1/3 cup brown flax seed
1/3 cup flax seed
1/3 cup whole-wheat
1 cup all-purpose
1/3 teaspoon salt
1/2 teaspoon baking
1/3 baking soda
2 tablespoons light
1/3 cup skim
- In food
processor or in a bowl of s stand-up mixer, mix all dry ingredients
with butter on low speed until the mixture resembles a coarse meal.
- Add sour cream and
milk and mix until a soft dough is formed.
- Wrap prepared dough in plastic
wrap and chill for about twenty minutes.
- Divide the dough into 3 equal
parts and turn out onto a lightly floured
- Preheat oven to 325 ° F
- Roll out very thin to a
rectangle 1/16 inch thick (2mm). Cut
into 2 inch squares and transfer to an ungreased baking sheet.
- Repeat everything with the
remainder of the dough.
- Bake in preheated oven for
about 15 to 20 minutes or until crisp and golden in color.
Note: You can cut different
shapes or prepare
different variations of flax seed crackers. If you are
preparing any of variations do not use salt in main
Italian: 1 tablespoon dried oregano
and 1/2 cup grated Romano cheese.
Cheddar: 1 tablespoon dried parsley
leaves and 3/4 cup grated Cheddar cheese or Cheddar cheese powder.
French: 2 tablespoons powdered
French onion soup mix.
three-fifths of the entire human body. The elasticity of muscles,
tendons, and even of bones is due in great part to the water which
these tissues contain.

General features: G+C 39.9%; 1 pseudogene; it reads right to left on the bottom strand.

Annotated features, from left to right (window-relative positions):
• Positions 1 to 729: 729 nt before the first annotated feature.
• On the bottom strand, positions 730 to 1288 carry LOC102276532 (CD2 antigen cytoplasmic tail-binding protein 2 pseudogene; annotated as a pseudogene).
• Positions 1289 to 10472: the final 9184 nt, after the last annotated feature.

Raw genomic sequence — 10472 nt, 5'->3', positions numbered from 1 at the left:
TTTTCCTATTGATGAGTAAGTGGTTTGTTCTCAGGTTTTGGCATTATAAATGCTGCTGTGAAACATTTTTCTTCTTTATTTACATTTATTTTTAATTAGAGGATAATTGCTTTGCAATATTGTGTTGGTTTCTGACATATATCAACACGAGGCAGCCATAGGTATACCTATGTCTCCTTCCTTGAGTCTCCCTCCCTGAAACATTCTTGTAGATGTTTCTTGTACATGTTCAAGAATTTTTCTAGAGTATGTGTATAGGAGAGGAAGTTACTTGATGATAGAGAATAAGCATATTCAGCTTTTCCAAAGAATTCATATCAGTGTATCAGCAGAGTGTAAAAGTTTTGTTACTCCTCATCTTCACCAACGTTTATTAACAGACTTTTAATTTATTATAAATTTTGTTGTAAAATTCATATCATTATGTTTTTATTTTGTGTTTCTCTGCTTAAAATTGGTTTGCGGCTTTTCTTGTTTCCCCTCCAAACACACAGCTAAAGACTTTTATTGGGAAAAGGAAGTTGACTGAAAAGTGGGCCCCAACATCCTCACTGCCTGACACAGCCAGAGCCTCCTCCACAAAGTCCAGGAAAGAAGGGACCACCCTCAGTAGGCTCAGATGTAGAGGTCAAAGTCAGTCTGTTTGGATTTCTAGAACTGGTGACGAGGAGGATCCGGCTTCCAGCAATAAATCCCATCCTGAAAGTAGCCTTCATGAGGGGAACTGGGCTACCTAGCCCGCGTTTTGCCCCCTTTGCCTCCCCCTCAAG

The amount of water required by a healthy man
in twenty-four hours (children in proportion) is on the average
between 50 and 60 ounces, beside about 25 ounces taken as an
ingredient of solid food, thus making a total of from 75 to 85 ounces.
One of the most universal dietetic failings is neglect to take enough
water into the system.
flavors, such as lemon juice, vinegar, etc., increase the solvent
properties of the gastric juice, making certain foods more
is a plant or vegetable growth produced from grain which has
commenced to bud or sprout, and which forms the substance called
diastase. This substance has the power to convert starch into sugar.
Baker's yeast is the common name for the strains of yeast commonly used
as a leavening agent in baking bread and bakery products, where it
converts the fermentable sugars present in the dough into carbon
dioxide and ethanol.
Cream yeast is the closest form to the yeast slurries of the
19th century, being essentially a suspension of yeast cells in liquid,
siphoned off from the growth medium. Its primary use is in industrial
bakeries with special high-volume dispensing and mixing equipment, and
it is not readily available to small bakeries or home cooks.